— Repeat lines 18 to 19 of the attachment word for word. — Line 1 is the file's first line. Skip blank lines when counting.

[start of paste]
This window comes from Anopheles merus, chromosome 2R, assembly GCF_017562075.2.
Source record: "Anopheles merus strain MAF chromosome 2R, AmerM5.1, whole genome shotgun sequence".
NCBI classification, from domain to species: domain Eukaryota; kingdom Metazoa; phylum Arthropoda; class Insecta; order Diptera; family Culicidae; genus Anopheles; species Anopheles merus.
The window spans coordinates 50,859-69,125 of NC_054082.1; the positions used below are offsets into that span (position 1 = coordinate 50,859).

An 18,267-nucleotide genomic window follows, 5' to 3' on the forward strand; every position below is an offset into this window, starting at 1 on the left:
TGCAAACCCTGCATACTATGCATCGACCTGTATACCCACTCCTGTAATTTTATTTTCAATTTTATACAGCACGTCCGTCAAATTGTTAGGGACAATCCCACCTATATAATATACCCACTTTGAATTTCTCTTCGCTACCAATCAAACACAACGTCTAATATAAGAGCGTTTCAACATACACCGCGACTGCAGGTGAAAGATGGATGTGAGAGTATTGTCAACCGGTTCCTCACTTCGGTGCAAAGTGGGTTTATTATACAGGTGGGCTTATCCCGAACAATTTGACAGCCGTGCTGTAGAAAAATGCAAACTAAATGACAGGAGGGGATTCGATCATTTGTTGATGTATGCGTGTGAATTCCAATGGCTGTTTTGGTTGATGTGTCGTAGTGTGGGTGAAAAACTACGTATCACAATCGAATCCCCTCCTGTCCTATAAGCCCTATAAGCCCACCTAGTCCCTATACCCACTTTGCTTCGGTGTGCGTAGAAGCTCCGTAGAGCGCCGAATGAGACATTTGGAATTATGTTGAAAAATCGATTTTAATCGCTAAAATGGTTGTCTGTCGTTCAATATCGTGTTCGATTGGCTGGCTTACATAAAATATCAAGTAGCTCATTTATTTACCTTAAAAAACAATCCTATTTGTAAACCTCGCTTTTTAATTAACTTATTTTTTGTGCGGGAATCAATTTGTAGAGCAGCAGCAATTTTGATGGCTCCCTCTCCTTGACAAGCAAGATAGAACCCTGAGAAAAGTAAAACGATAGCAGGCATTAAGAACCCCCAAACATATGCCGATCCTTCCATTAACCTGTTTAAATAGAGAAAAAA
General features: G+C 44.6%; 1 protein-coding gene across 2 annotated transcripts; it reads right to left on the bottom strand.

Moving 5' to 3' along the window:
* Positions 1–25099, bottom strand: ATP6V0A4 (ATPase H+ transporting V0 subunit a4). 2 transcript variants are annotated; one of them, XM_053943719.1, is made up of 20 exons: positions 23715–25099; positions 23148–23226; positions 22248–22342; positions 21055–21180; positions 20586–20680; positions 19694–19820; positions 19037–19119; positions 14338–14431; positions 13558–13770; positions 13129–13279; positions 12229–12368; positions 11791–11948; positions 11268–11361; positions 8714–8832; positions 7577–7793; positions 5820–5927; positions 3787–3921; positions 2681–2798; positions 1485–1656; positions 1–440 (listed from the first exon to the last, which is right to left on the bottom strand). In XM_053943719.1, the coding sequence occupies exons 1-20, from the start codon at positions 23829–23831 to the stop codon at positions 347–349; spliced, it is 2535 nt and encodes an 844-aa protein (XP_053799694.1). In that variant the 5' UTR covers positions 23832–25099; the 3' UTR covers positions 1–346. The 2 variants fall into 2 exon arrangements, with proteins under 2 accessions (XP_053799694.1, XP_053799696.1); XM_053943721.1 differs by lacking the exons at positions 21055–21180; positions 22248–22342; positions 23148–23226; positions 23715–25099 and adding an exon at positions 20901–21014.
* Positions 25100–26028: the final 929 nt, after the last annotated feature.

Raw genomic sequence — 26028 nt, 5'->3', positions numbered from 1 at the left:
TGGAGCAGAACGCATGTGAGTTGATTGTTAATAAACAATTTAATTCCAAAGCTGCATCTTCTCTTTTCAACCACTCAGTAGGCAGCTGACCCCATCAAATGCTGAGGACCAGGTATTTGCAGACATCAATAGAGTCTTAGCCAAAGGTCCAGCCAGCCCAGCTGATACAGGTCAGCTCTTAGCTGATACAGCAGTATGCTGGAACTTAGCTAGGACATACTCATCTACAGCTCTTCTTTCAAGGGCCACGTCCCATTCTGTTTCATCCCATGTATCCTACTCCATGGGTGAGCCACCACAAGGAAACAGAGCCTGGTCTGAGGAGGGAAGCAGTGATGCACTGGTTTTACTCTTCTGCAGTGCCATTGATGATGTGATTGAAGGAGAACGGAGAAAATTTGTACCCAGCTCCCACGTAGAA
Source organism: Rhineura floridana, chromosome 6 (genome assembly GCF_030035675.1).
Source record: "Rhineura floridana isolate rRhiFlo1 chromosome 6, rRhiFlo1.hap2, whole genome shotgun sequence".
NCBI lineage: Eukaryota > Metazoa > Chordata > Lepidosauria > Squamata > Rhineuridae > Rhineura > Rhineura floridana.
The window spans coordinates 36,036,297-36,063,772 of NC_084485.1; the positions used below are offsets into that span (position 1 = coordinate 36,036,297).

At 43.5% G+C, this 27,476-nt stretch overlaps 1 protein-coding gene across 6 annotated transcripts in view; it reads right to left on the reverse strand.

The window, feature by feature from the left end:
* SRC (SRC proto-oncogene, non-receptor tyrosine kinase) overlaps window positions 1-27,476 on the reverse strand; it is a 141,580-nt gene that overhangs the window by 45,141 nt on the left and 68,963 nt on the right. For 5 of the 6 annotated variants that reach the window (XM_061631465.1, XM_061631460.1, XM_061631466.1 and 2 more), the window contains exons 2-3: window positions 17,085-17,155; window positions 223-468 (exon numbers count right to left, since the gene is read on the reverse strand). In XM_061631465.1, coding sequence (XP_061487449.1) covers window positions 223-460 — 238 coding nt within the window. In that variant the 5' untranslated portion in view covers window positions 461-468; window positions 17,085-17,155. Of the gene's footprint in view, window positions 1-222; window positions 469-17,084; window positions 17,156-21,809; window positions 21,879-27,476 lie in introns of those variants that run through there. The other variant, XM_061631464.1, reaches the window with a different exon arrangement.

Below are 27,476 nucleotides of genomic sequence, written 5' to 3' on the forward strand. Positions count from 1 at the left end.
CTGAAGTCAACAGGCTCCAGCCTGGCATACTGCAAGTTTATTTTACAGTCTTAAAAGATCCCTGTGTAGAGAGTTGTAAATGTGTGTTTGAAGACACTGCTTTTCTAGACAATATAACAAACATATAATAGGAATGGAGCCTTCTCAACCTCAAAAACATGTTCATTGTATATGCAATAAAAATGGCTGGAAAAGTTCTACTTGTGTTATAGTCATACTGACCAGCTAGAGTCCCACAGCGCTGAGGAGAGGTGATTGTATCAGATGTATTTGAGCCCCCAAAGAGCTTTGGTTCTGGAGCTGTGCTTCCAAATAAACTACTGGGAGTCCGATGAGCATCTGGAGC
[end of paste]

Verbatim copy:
The window, feature by feature from the left end:
* SRC (SRC proto-oncogene, non-receptor tyrosine kinase) overlaps window positions 1-27,476 on the reverse strand; it is a 141,580-nt gene that overhangs the window by 45,141 nt on the left and 68,963 nt on the right. For 5 of the 6 annotated variants that reach the window (XM_061631465.1, XM_061631460.1, XM_061631466.1 and 2 more), the window contains exons 2-3: window positions 17,085-17,155; window positions 223-468 (exon numbers count right to left, since the gene is read on the reverse strand). In XM_061631465.1, coding sequence (XP_061487449.1) covers window positions 223-460 — 238 coding nt within the window. In that variant the 5' untranslated portion in view covers window positions 461-468; window positions 17,085-17,155. Of the gene's footprint in view, window positions 1-222; window positions 469-17,084; window positions 17,156-21,809; window positions 21,879-27,476 lie in introns of those variants that run through there. The other variant, XM_061631464.1, reaches the window with a different exon arrangement.